Skip to main content
The Connected Classroom
About Kristin Hokanson
What is a
21st Century Classroom
Copyright & Fair Use
iPads in Education
Internet Search Strategies
Web 2.0 defined
surveys/ forms/ quizzes
RSS & Research
Story Telling 2.0
Misc Free tools
Videos 4 21st C
Feedjit Live Blog Stats
Get your own free wikispace
Site licensed under
BY-NC-SA US License
please attribute to
Upload your own
Of course the best sources of images and video for your projects are the ones you create yourself.
Images you find using GOOGLE or YAHOO image searches may be protected under copyright law. This page is designed to help you to find authentic images, and provide some great places to search for images to use in multimedia projects. Even you may not NEED to ask permission to use images found on these sites when publishing on the Web for educational purposes, you should cite or attribute these images to their creators unless otherwise notified! Copyright applies fully and automatically to any work -- a photograph, a song, a web page, an article, pretty much any form of expression -- the moment it is created. This means that if you want to copy and re-use a creative work you find online, you usually have to ask the author's permission.
THEREFORE when you create any work, you need to be aware of copyright issues.
It is good practice to look for copyright notices in any search and to be sure to read for further instructions.
What is Copyright?
Copyright is designed not only to protect the rights of owners, but also to preserve the ability of users to promote creativity and innovation.
The Limitations on Exclusive rights (fair use of copyrighted material) according to
U.S. Code Title 17 107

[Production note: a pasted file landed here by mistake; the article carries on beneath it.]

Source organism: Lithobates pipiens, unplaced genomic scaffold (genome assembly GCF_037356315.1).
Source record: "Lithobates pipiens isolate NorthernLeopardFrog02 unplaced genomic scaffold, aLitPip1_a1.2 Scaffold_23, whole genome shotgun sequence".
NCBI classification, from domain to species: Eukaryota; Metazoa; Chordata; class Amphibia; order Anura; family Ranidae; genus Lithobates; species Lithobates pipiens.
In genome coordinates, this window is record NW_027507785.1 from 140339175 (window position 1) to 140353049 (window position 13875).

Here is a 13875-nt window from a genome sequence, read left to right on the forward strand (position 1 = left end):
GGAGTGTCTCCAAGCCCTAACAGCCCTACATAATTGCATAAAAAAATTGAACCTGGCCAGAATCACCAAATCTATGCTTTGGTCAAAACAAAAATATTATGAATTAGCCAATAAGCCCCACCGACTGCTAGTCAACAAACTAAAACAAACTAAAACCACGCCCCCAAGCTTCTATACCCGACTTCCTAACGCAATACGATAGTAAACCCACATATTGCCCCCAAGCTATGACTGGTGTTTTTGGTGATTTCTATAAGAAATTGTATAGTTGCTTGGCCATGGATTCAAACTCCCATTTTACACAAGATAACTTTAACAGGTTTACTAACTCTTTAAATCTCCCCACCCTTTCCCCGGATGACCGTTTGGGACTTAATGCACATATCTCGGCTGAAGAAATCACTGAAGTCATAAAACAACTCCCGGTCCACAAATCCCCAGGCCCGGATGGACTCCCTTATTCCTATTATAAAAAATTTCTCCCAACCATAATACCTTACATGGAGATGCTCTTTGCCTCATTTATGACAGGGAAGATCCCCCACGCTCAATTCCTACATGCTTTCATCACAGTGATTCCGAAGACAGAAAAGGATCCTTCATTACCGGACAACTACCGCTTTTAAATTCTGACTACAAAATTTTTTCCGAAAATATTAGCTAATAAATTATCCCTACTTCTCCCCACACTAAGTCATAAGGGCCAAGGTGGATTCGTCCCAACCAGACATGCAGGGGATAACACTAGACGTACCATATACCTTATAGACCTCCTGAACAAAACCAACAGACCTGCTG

states that "the fair use of a copyrighted work for purposes such as criticism, comment, news reporting, teaching (including multiple copies for classroom use), scholarship, or research, is not an infringement of copyright. In determining whether the use made of a work in any particular case is a fair use the factors to be considered shall include
1. the purpose and character of the use, including whether the use is commercial or nonprofit
2. the nature of the use
3. the amount of the use
4. the effect of the use on the potential market for the copyrighted work."
Today, courts’ analysis of fair use issues tend to center on the question: Is the use “transformative?” Content creators need to consider what value their new work is contributing to the copyrighted material and whether their use is for a purpose different from that for which it originally was intended. The idea of "transformativeness" involves modifying material, putting material in a new context, or both.
This creates many
misconceptions about Fair Use
that we need to be aware of when creating educational content.
Hobbs, R., Jaszi, P. & Aufderheide, P. (2008). Ten common misunderstandings about fair use. Philadelphia: Media Education Lab. Retrieved on 5/6/2008 from: [[
Get to know Creative Common
Share, Remix, Reuse — Legally
Creative Commons provides free tools that let authors, scientists, artists, and educators easily mark their creative work with the freedoms they want it to carry. You can use CC to change your copyright terms from "All Rights Reserved" to "Some Rights Reserved."
for creative commons material and
your own work
Check out my information on
For more information on finding copyright (copyleft) friendly sources and Web 2.0 tools
You may want to subscribe to the
Copyright 2.0 podcast
help on how to format text
Contributions to http://theconnectedclassroom.wikispaces.com/ are licensed under a
Creative Commons Attribution Share-Alike Non-Commercial 2.5 License
Portions not contributed by visitors are Copyright 2018 Tangient LLC
TES: The largest network of teachers in the world
Turn off "Getting Started"